On June 24, Jim Balsillie channelled the happy warrior while unveiling Research In Motion’s first-quarter earnings. Via conference call, RIM’s co-CEO announced a record number of BlackBerrys shipped, a 24% revenue increase over the year previous, and a profit that beat the Street.
He hinted at more reason for optimism in the offing. Since last year, rumours have swirled about big plays RIM’s been working on, which always seem just over the horizon: a new operating system, at last; a new line of touchscreen phones, finally; and a tablet computer to challenge Apple’s iPad … maybe?
Balsillie was degrees of coy on all fronts, though he promised the company’s biggest ever partnerships and product launches. “I just wish I could wind the clock forward a few weeks,” he told analysts. “I can’t say much more, but I couldn’t feel better.”
If Balsillie was enthusiastic, however, the markets remained unconvinced. RIM stock shed 4.6% of its value the night of the earnings call, continuing a slide that’s seen share prices tumble almost 30% so far this year. Earlier that day, Apple had swept its iPhone 4 onto store shelves, the latest generation of the must-have gadget that has almost single-handedly made BlackBerry the Poindexter of the smartphone class.
Two weeks later, comScore’s monthly report on U.S. smartphone market share showed a 4% uptick in May for Google’s Android platform, with every indication of continued growth. BlackBerry still owns more than 40% of the North American smartphone market, and though it continues to show healthy growth in emerging markets, investors worry about the declining average sale price for its products, about RIM’s failure to make a dent in the consumer marketplace, and about the growing sense that it no longer offers an enterprise user anything that one of its sexier rivals doesn’t do as well or better. “What it offered five years ago was unique,” says Veritas Investment Research vice-president Neeraj Monga. “What it offers today is me-too.”
RIM’s latest attempts to recapture the leading edge started in earnest at their Wireless Enterprise Symposium in April. The Black-Eyed Peas soundtracked a video preview of BlackBerry OS6, scheduled to ship by Sept. 30. If the video didn’t show anything that raises the stakes for RIM’s rivals, it looks like it may at least put BlackBerry’s operating system in the same universe. RIM’s acquisition last summer of Torch Mobile, makers of a promising browser based on the fast WebKit engine, suggests it will boast a top-line web capability. And as rich media becomes ever more integral to the online experience, the efficiency with which BlackBerry transcodes content to use less bandwidth could make it more attractive. Images are circulating of a new BlackBerry referred to as the Bold 9800, with a touchscreen as well as a slide-out keypad. It is likely the new product that Balsillie told analysts would let users “have [their] cake and eat it too” and “have enterprise and consumer on the same device.”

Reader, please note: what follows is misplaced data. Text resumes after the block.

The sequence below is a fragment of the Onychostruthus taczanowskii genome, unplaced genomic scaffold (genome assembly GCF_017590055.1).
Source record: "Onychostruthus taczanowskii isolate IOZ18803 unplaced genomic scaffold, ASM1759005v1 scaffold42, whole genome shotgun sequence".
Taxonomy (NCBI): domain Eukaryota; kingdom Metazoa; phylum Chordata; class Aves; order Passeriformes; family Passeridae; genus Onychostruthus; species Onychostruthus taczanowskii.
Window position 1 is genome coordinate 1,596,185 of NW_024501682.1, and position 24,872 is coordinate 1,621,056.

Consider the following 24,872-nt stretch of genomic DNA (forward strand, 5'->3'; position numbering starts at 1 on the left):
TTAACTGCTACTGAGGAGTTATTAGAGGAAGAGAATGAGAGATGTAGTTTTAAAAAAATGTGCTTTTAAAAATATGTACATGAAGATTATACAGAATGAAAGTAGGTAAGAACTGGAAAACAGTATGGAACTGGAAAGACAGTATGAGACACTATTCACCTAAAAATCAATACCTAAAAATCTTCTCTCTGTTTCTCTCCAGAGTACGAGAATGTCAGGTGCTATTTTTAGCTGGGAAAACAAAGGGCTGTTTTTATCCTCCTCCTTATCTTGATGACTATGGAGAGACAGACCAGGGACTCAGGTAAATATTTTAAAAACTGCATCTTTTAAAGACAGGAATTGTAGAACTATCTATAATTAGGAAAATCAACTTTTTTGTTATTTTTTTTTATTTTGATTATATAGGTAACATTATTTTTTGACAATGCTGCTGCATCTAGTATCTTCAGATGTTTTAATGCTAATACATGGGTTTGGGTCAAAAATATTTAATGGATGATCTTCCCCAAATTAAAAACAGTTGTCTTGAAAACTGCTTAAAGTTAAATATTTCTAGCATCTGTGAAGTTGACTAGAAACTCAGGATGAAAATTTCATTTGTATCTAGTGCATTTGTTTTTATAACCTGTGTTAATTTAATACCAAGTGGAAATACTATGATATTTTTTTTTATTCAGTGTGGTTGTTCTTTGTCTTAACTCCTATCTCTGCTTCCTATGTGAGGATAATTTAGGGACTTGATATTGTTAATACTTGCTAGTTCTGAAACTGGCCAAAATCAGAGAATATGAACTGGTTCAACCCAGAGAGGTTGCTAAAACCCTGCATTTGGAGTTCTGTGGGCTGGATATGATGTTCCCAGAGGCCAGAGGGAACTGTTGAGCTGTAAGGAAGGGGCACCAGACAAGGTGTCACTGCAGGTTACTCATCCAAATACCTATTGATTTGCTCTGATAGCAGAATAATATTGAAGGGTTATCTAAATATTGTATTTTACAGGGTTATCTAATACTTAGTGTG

The RIM tablet, meanwhile, continues to be the subject of speculation. Balsillie hinted at its existence during the conference call, and The Wall Street Journal reported last month that it would be a BlackBerry companion device. Monga says that there’s a clear market opportunity for an enterprise-oriented tablet, not just for e-mail and the reading and editing of documents, but as a key presentation device with the advent of pico projectors. A companion enterprise device, though, won’t do much to capture the imagination of a public gripped with iPad fever. Balsillie promised that RIM had “a couple of surprises up our sleeves … this autumn.” An ever-more-competitive marketplace is waiting to be impressed.